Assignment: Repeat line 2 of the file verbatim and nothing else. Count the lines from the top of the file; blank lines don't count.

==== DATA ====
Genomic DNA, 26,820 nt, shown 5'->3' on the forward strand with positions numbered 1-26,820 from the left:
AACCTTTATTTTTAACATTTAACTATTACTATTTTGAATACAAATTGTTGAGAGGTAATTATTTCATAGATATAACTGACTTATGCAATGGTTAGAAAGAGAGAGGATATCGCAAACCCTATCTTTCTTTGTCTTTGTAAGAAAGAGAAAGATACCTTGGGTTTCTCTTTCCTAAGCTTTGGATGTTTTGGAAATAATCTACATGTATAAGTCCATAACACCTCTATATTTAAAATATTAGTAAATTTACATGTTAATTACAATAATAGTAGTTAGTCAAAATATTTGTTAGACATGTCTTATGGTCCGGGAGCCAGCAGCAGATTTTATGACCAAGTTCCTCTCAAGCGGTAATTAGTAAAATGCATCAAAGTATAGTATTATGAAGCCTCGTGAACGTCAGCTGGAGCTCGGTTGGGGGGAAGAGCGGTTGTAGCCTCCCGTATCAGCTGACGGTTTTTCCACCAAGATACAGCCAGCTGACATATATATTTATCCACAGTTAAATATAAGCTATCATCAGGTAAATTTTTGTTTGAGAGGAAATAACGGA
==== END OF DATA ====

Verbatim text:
AACCTTTATTTTTAACATTTAACTATTACTATTTTGAATACAAATTGTTGAGAGGTAATTATTTCATAGATATAACTGACTTATGCAATGGTTAGAAAGAGAGAGGATATCGCAAACCCTATCTTTCTTTGTCTTTGTAAGAAAGAGAAAGATACCTTGGGTTTCTCTTTCCTAAGCTTTGGATGTTTTGGAAATAATCTACATGTATAAGTCCATAACACCTCTATATTTAAAATATTAGTAAATTTACATGTTAATTACAATAATAGTAGTTAGTCAAAATATTTGTTAGACATGTCTTATGGTCCGGGAGCCAGCAGCAGATTTTATGACCAAGTTCCTCTCAAGCGGTAATTAGTAAAATGCATCAAAGTATAGTATTATGAAGCCTCGTGAACGTCAGCTGGAGCTCGGTTGGGGGGAAGAGCGGTTGTAGCCTCCCGTATCAGCTGACGGTTTTTCCACCAAGATACAGCCAGCTGACATATATATTTATCCACAGTTAAATATAAGCTATCATCAGGTAAATTTTTGTTTGAGAGGAAATAACGGA